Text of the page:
• Content count

  • Joined

  • Last visited

Community Reputation

77 Neutral

About codejockey

  • Rank
  1. This is getting annoying.  I only posted this because it shows how you can define the methods in a class to be threaded.  If you want it to be professionally used then I suggest doing all the changes that all these brilliant people pointed out to make it universally acceptable in the C++ programming community.  For me, it works, it does what I need, and isn't that actually what is important.  btw I wouldn't work anywhere that has C++ as its main programming language.  Get current with some managed code such as C# XNA or java.
  2. Ok with that being said.  Rewrite it in your way (going to have to assume that's the right way) so everyone can be clear on how it's supposed to be done.   If you know assembler then you'll know this is fine: memset(this, 0x00, sizeof(Server));   Perhaps constructive criticism instead of this type of verbosity: VERY_LARGE_RETARDATION   Did you guys even read the source in the class?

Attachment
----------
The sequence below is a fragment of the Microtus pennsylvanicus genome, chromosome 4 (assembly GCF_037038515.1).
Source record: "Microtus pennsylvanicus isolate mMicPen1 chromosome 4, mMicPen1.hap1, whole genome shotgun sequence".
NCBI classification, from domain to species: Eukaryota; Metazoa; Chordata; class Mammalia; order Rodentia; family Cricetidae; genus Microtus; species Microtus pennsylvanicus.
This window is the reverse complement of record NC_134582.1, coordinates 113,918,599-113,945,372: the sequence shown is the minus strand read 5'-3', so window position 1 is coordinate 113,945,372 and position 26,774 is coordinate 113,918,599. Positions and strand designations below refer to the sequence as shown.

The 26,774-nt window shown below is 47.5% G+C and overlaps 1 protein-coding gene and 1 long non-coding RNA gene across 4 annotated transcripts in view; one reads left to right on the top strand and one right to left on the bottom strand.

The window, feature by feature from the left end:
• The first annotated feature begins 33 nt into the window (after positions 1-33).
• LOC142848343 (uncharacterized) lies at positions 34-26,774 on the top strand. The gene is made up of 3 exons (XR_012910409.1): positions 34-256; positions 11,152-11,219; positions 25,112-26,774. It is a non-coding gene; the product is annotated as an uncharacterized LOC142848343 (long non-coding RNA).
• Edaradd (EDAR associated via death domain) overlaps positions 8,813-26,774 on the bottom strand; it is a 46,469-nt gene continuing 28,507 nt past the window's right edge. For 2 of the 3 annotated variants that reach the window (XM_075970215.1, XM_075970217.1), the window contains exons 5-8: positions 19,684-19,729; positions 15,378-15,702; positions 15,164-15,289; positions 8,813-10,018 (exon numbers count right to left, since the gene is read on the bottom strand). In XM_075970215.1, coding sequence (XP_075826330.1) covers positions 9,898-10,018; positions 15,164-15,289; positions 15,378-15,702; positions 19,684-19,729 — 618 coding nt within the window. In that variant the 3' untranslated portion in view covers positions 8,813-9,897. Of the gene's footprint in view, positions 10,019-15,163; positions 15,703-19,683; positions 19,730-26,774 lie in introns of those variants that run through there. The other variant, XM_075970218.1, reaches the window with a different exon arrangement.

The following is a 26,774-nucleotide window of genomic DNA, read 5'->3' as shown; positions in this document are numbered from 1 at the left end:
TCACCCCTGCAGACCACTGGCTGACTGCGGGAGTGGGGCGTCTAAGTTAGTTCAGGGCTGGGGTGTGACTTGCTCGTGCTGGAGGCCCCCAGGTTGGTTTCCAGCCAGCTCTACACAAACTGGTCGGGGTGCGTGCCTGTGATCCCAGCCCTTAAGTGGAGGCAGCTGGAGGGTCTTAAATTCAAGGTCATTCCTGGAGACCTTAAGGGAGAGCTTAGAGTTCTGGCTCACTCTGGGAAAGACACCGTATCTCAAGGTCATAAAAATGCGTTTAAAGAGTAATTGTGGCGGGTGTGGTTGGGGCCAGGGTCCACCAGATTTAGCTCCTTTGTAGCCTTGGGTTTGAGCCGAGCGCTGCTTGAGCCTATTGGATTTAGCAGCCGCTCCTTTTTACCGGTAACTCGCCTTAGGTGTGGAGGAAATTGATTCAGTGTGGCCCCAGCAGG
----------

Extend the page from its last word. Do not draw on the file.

3. Here's your CPU  and based on what I see it's a 64-bit processor which means you have the minimum for it at 2GB of RAM.  When it starts "lagging" a little the OS (assuming Windows) is caching to the hard drive.  If you have a 64-bit OS and vid card then you can go as high as 8GB.  Why anyone would need more than that on a desk/lap top is beyond me.  64 bit means it can address a memory location in ram as high as 7FFFFFFFFFFFFFFF or 9,223,372,036,854,775,807 and that's a whole lot of bytes!
  4. If you look in the directory where your *.ico item is for your project you can make a new *.ico and just replace/rename your old one.  Remove it from your project and then re-add it back.  Finally, compile your project and your newly created *.exe should have the icon.   Online Icon Maker  works like a charm!   Visual C++ Express 2010 doesn't allow creating or updating its resource files.  It makes a standard one on the fly for the project.